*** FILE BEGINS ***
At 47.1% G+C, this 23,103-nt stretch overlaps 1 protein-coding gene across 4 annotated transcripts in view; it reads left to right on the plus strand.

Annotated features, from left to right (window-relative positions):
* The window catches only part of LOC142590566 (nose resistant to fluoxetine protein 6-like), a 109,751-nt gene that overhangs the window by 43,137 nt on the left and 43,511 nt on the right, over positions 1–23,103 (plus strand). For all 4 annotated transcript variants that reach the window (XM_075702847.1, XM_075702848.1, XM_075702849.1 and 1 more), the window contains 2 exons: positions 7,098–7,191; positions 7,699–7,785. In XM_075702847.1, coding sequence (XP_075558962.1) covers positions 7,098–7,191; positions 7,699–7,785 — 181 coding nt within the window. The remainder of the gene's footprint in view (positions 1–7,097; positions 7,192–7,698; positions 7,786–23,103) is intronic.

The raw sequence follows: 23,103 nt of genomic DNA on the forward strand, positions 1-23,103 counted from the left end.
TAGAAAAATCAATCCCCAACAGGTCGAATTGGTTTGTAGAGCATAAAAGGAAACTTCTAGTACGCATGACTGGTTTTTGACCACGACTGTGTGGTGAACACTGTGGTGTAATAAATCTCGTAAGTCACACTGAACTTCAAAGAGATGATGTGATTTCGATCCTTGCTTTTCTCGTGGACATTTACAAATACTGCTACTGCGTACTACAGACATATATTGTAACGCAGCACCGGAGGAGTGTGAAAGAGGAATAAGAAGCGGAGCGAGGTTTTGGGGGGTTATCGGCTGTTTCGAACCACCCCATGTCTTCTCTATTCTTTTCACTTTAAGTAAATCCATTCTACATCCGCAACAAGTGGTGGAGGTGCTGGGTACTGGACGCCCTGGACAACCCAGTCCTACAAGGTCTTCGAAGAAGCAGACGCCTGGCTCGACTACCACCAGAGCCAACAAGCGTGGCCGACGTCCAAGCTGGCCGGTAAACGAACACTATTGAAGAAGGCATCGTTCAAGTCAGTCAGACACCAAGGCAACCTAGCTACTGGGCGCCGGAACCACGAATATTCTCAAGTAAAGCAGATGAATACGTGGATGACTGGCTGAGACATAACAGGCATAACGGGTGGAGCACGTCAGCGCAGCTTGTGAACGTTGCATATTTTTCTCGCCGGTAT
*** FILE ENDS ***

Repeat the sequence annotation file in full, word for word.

At 47.1% G+C, this 23,103-nt stretch overlaps 1 protein-coding gene across 4 annotated transcripts in view; it reads left to right on the plus strand.

Annotated features, from left to right (window-relative positions):
* The window catches only part of LOC142590566 (nose resistant to fluoxetine protein 6-like), a 109,751-nt gene that overhangs the window by 43,137 nt on the left and 43,511 nt on the right, over positions 1–23,103 (plus strand). For all 4 annotated transcript variants that reach the window (XM_075702847.1, XM_075702848.1, XM_075702849.1 and 1 more), the window contains 2 exons: positions 7,098–7,191; positions 7,699–7,785. In XM_075702847.1, coding sequence (XP_075558962.1) covers positions 7,098–7,191; positions 7,699–7,785 — 181 coding nt within the window. The remainder of the gene's footprint in view (positions 1–7,097; positions 7,192–7,698; positions 7,786–23,103) is intronic.

The raw sequence follows: 23,103 nt of genomic DNA on the forward strand, positions 1-23,103 counted from the left end.
TAGAAAAATCAATCCCCAACAGGTCGAATTGGTTTGTAGAGCATAAAAGGAAACTTCTAGTACGCATGACTGGTTTTTGACCACGACTGTGTGGTGAACACTGTGGTGTAATAAATCTCGTAAGTCACACTGAACTTCAAAGAGATGATGTGATTTCGATCCTTGCTTTTCTCGTGGACATTTACAAATACTGCTACTGCGTACTACAGACATATATTGTAACGCAGCACCGGAGGAGTGTGAAAGAGGAATAAGAAGCGGAGCGAGGTTTTGGGGGGTTATCGGCTGTTTCGAACCACCCCATGTCTTCTCTATTCTTTTCACTTTAAGTAAATCCATTCTACATCCGCAACAAGTGGTGGAGGTGCTGGGTACTGGACGCCCTGGACAACCCAGTCCTACAAGGTCTTCGAAGAAGCAGACGCCTGGCTCGACTACCACCAGAGCCAACAAGCGTGGCCGACGTCCAAGCTGGCCGGTAAACGAACACTATTGAAGAAGGCATCGTTCAAGTCAGTCAGACACCAAGGCAACCTAGCTACTGGGCGCCGGAACCACGAATATTCTCAAGTAAAGCAGATGAATACGTGGATGACTGGCTGAGACATAACAGGCATAACGGGTGGAGCACGTCAGCGCAGCTTGTGAACGTTGCATATTTTTCTCGCCGGTAT